A World Less Certain | On Thin Ice

The Pandemic is a frozen lake. And we are all walking on thin ice

During the pandemic, we are all walking on thin ice, some more than others. In my case, I didn’t know until…THE STROKE.

A couple of weeks ago, I was putting the finishing touches on my article about the L.A. riots when I suffered a major blood vessel blockage in my brain. I stood at my writer’s table near the window when it happened. If you had peeked in, you would have seen me bobbing like a buoy in a storm at sea. Then, I fell to the floor and crawled inch-by-inch to my wife in the bathroom.

Interestingly, I also recall trying to come up with something meaningful to say. Whether it was the writer in me, or just my selfish side acting out; I wanted my last words to mean something, not just “cul niiine wah wah” (call 911). I wanted to get “something on page” before I tapped out. Where is my laptop? I couldn’t remember. Maybe that is a good thing. With my persnickety personality, who knows what I might have put down or blabbered.

The stroke quickly overwhelmed any thought I had about leaving a legacy behind. I wish I had said something with my clenched fist raised high like in the dystopian movie Soylent Green – the final scene when Charlton Heston thrusts his bloody fingers in the air with his last breath,  “Soylent Green is people!” Instead, I mumbled nonstop.

While in the throes of a stroke, there was no doubt in my mind that THIS is what it feels like just before you die. I was scared. Nothing poetic about that. The only thing on my mind was to survive a little longer. I held my limp writing hand with my left hand until it too started to numb. When the paramedics arrived, all I can remember is trying to tell my wife to stop the family dog from barking. Hardly a thing I’m proud of.

The paramedics rushed me to Huntington Memorial Hospital during the riot curfew. The streets were empty, so I got to the Emergency Room in record time. The CT scan revealed a complete blockage of the left posterior artery in my brain. The emergency medical team assembled to administer the tPA (“Super Drano” clot-buster treatment). In minutes my normal functioning returned. I use the term “normal” loosely because I was a real card in the hospital after surgery. I got a kick out of trying to entertain the hospital staff over the next three days of tests.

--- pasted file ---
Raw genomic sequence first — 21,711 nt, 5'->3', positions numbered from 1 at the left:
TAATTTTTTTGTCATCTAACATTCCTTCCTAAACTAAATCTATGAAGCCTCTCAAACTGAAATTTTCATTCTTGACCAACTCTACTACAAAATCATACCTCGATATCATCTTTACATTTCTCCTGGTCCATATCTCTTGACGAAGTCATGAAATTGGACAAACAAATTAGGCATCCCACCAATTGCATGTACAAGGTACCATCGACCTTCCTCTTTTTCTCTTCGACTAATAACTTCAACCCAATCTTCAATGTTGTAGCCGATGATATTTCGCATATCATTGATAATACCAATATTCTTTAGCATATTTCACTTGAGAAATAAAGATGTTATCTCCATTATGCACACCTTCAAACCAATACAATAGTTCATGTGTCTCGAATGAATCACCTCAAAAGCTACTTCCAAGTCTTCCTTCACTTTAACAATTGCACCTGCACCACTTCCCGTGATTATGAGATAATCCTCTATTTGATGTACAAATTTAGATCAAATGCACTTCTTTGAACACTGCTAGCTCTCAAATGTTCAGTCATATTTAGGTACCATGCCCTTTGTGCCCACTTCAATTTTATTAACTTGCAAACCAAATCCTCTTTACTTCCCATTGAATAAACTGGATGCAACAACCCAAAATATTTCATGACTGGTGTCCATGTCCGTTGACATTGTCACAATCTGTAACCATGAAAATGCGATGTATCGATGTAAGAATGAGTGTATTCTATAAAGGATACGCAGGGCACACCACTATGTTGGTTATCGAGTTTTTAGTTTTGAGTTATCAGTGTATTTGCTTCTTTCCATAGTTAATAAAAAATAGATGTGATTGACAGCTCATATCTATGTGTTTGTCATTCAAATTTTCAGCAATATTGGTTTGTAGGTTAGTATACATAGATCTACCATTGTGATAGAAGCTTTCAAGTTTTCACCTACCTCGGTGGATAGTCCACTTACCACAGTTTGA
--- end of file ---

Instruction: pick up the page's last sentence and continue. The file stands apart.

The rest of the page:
That brings me to now. I’m currently dealing with post-stroke tests, back hernia, and being diagnosed with anxiety disorder all since the stay-at-home order first began. In just over three months, I found myself aboard the sinking ship S.S. Pandemic. I’m not the only one. And you may be having trouble coping during this time as well.

Seeking help for your mental health

The coronavirus is unpredictable. The pandemic is an invisible presence in our lives. It’s all around us with no known cure. It puts people out of work, upends our lifestyle for the foreseeable future, and it’s deadly. If you are already at risk mentally, attempting to deal with stress on your own is tantamount to being pushed off a cliff to the rocky shore below. That never goes well. 

Consider this: COVOD-19 is the frozen lake, and we are all skating on thin ice.

My family moved to upstate New York during my senior year in high school. That first winter, I tried ice skating on a frozen lake and discovered I suck at it. All I can recall (except for falling hard on the ice several times) is the occasional cracking sound. My new friends convinced me this was normal, and to scare the California kid, they said, “if it’s thin ice and you fall through, you’re f***d because the ice is too thin for us to save you.” They all laughed, adding, “That rarely happens.” 

Since seeking assistance for mental health issues in America could be a ‘new thing’ to some of us, you may resist getting the help you need. The good news is: seeking such consultation is a sign of strength. Nearly everyone is dealing with fearful thoughts related to the pandemic. Today is the perfect time to seek professional help. It is an act of love to yourself and others who love you. And we all can use a little more love right now. 

 

Author Rick Thomas is the former museum curator and vice-chair of education for the South Pasadena Preservation Foundation. He served on the South Pasadena Natural Resources Commission, helping to maintain a strict policy protecting the city’s great old-growth trees. Using touchstone photographs from his own collection—one of the San Gabriel Valley’s largest accumulations of historical images and artifacts—as well as national, state, and local historical archives, Thomas provides a window to his city’s past and an understanding of why its preservation is so important.